The majority of first-time voters would cast their vote in the favour of the far-right People’s Party – Our Slovaia (ĽSNS) led by Marian Kotleba, if the parliamentary elections took place this autumn.
This stems from a poll carried out by the Focus agency for the Youth Council of Slovakia (RmS), the TASR newswire reported.
ĽSNS would win the support of 11.7 percent of respondents. The second most popular party would be the opposition Freedom and Solidarity (SaS) supported by 8.5 percent, followed by the Ordinary People and Independent Personalities (OĽaNO) with 7.7 percent, said Michal Považan of RmS.
The polling agency surveyed 1,000 young people aged 15 to 24 years.
The ruling Smer party would come fourth with 6.6 percent and Sme Rodina (We Are Family) of Boris Kollár would win the support of 5.9 percent of respondents. Other parties would not exceed the required 5-percent threshold to enter parliament.
Frustrated young voters
“Nearly 30 percent of young people, four out of 10 surveyed, would like to vote, but they cannot find any political party within the current political spectrum that represents their interests,” said Považan, as quoted by TASR.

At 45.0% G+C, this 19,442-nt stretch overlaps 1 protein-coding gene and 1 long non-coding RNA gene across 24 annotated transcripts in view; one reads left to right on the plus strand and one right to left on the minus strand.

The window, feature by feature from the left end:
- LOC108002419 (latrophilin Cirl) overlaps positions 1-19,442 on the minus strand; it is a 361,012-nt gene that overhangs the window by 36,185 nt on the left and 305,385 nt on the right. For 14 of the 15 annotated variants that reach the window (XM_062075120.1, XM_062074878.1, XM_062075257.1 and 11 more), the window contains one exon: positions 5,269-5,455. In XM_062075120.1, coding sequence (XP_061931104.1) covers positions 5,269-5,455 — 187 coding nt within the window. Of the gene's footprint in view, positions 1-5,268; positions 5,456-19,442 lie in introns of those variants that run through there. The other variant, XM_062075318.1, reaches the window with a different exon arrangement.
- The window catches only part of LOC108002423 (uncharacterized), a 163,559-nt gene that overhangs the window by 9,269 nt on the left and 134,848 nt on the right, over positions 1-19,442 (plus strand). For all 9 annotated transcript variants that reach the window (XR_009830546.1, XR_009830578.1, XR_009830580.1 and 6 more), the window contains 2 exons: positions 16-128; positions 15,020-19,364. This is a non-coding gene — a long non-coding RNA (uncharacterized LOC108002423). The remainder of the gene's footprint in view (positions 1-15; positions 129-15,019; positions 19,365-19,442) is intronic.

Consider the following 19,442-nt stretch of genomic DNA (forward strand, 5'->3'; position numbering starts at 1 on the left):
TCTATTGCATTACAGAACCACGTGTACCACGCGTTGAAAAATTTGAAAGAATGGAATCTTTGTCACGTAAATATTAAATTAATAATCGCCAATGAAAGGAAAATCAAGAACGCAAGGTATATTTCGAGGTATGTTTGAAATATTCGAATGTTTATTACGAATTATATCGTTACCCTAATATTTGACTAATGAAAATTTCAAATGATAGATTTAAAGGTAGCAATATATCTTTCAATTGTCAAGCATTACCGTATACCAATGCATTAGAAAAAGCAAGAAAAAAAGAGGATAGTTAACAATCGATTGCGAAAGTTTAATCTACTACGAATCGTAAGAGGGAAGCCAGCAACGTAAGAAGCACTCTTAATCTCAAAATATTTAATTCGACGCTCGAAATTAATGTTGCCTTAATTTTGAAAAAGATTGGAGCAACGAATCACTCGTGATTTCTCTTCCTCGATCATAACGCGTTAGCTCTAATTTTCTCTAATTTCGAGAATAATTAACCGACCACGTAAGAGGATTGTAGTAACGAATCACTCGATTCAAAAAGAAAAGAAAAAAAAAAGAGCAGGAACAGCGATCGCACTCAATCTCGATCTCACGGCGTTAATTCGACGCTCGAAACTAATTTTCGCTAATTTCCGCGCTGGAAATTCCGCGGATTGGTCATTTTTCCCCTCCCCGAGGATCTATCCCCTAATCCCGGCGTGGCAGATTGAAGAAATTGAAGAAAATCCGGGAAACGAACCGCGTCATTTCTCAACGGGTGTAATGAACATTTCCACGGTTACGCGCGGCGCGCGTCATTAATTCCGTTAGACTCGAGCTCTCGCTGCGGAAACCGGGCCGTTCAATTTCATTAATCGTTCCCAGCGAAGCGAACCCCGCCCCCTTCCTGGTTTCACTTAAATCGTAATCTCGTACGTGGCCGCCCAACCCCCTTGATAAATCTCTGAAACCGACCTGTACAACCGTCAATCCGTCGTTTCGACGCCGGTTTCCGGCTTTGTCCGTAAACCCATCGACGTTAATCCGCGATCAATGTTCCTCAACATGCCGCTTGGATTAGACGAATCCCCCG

More than 20 percent of voters aged 18 to 24 years would vote for extremists because young voters have become frustrated, claimed Považan. However, political preferences between first-time voters occur according to region or gender.
“Men from the Banská Bystrica Region would, in particular, go for extremists while young people ages 20 to 24 from Bratislava Region would support SaS,” said Katarína Čavojská of RmS, as quoted by TASR.
For example, OĽaNO would be favoured the most by young people in major cities, she added.
“Among people who did not say who they would vote for are often young women and respondents with no long-term experience from abroad,” Čavojská said, as quoted by TASR.
Young people who often do not take part in youth organisations or volunteering activities comprise the group of respondents who would not cast their vote, the survey has revealed.
The government should support the activities of youth organisations in regions and towns more to tackle the issue of radicalisation, Považan opined.